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The news.

The city was full of rumors yesterday morning, to the effect that an armistice of ninety days had been agreed upon between the Confederate and United States; and some went so far as to state that white flags were flying from the hostile lines below Richmond. These stories were the offspring of idle fancies. So far from there being an armistice between the belligerents, there was more of active war yesterday on the lines below here than there has been since last November. Our rams and small wooden boats started down the river, at an early hour, with the design, it is supposed, of damaging the Yankee pontoon bridges near Deep Bottom, their shipping, and, if fortune favored, their store-houses at Bermuda Hundred and City Point.

No official intelligence has, as far as we have been able to learn, been received from the expedition; but the unofficial reports which reach us, and which we believe are, in the main, correct, are most unfavorable. It seems that all went smoothly with the expedition until the obstructions were reached which the enemy sunk in Trent's reach last summer. In attempting to pass them, the Drewry — a very small boat, carrying two guns — got aground and was opened upon by the enemy's batteries; a 100-pound shot penetrated her magazine and blew her up. Of the rest of the fleet, the Fredericksburg alone passed the obstructions, and she soon put back, it being thought unwise for her to proceed alone. We have not been able to learn whether the expedition was then given up, or whether the attempt to carry it out was subsequently renewed. Constant cannonading was heard in the direction of Dutch gap during the morning. It is said we suffered no casualties by the blowing up of the Drewry, she, we presume, being abandoned before she was struck.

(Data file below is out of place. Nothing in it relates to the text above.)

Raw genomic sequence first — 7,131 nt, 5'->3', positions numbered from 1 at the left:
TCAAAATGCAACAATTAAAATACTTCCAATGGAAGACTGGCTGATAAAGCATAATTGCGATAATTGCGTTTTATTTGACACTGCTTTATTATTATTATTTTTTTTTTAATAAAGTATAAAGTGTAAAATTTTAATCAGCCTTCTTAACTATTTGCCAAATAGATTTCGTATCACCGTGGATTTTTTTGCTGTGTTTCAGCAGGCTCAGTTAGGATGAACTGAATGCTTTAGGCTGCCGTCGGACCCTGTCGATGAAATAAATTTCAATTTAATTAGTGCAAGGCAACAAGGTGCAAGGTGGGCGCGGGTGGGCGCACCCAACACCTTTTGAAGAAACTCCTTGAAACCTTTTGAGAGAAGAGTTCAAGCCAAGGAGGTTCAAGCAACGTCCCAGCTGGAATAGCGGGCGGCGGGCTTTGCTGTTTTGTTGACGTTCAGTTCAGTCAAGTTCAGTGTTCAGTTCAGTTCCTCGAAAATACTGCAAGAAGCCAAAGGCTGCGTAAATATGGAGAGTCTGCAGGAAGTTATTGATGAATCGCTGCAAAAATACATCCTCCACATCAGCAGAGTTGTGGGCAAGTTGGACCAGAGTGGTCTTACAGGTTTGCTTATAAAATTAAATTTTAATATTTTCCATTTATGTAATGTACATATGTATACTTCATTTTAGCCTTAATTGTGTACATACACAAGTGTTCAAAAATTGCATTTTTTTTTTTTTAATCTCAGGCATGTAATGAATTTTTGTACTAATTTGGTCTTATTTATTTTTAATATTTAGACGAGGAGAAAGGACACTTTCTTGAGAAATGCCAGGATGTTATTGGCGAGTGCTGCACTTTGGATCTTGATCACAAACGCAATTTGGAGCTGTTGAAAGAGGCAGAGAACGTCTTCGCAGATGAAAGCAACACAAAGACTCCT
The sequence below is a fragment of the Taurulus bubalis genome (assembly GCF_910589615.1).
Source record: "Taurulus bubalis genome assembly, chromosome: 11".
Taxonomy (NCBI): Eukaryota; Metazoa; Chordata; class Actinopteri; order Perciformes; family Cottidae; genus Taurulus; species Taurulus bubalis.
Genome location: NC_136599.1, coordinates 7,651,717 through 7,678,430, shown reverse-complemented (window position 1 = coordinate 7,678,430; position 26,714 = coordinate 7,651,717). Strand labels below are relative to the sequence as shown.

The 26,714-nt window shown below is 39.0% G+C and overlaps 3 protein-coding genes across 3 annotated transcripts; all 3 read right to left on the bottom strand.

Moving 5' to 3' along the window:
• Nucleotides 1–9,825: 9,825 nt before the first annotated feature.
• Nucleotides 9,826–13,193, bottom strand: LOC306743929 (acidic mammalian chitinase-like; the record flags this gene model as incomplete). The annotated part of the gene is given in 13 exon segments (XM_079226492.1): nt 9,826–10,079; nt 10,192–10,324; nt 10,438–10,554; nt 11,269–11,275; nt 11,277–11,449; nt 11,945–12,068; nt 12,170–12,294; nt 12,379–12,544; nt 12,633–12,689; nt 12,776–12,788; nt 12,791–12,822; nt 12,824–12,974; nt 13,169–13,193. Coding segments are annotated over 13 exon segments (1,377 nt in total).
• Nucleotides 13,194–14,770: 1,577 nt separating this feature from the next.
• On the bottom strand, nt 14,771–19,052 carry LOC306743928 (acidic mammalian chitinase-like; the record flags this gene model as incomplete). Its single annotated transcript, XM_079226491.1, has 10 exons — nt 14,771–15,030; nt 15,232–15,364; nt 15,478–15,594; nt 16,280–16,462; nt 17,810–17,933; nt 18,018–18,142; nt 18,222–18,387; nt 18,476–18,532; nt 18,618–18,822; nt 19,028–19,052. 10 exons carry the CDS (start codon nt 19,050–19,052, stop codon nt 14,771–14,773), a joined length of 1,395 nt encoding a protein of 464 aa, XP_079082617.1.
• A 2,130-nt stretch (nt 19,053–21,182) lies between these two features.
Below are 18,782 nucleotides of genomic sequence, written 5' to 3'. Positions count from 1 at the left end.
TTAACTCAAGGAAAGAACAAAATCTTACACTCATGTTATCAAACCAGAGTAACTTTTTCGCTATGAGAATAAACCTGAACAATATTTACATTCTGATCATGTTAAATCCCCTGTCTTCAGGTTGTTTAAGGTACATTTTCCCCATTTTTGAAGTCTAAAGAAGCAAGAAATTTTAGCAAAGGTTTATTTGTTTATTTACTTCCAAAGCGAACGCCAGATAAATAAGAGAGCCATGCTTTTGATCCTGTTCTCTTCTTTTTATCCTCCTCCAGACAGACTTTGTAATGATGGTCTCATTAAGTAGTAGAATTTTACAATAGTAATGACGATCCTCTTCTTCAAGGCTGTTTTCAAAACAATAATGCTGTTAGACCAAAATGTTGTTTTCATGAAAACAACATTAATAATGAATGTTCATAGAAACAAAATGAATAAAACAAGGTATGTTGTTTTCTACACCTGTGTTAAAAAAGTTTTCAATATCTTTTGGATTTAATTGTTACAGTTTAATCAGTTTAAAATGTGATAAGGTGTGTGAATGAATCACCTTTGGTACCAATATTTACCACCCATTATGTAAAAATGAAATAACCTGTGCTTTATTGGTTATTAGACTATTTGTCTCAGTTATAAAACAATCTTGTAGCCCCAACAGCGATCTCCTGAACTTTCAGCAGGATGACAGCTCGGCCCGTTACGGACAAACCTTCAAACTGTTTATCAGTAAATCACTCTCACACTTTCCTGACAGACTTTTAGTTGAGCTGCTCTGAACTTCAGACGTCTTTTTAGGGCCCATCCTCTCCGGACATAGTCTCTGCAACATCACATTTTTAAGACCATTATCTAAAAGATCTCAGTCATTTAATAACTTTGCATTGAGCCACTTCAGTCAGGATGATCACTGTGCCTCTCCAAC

There was a report yesterday morning, which found believers, that we had recaptured Fort Harrison. We have no reason to believe that any advance was made during the day by our land forces, though we think it likely our mortars shelled the fort for a time.

It is astonishing how difficult a matter it is to ascertain the truth of what occurs on our lines, eight miles from the city. One would suppose that after four years of war our system of communication should be more perfect; that the War Office should be able at any time to give information of what is transpiring on the lines nearest the city, and to correct false reports. But this is so far from being the case, that we have constantly to look to the New York papers for news from Dutch gap and its neighborhood.

Mr. F. P. Blair was still in the city last evening. He arrived here on Saturday evening, dined with the President on Sunday, and has had several interviews with him since. What has transpired during these interviews is positively not known, the President having not even made any communication to his Cabinet on the subject. We must await Mr. Blair's return to the North, and then scan the New York Tribune for the facts. Mr. Blair will probably leave by the flag-of-truce boat which goes down the river this morning.

The Confederate Senate, on yesterday, transferred to the secret calendar the House bill to provide more effectually for the reduction and redemption of the currency.

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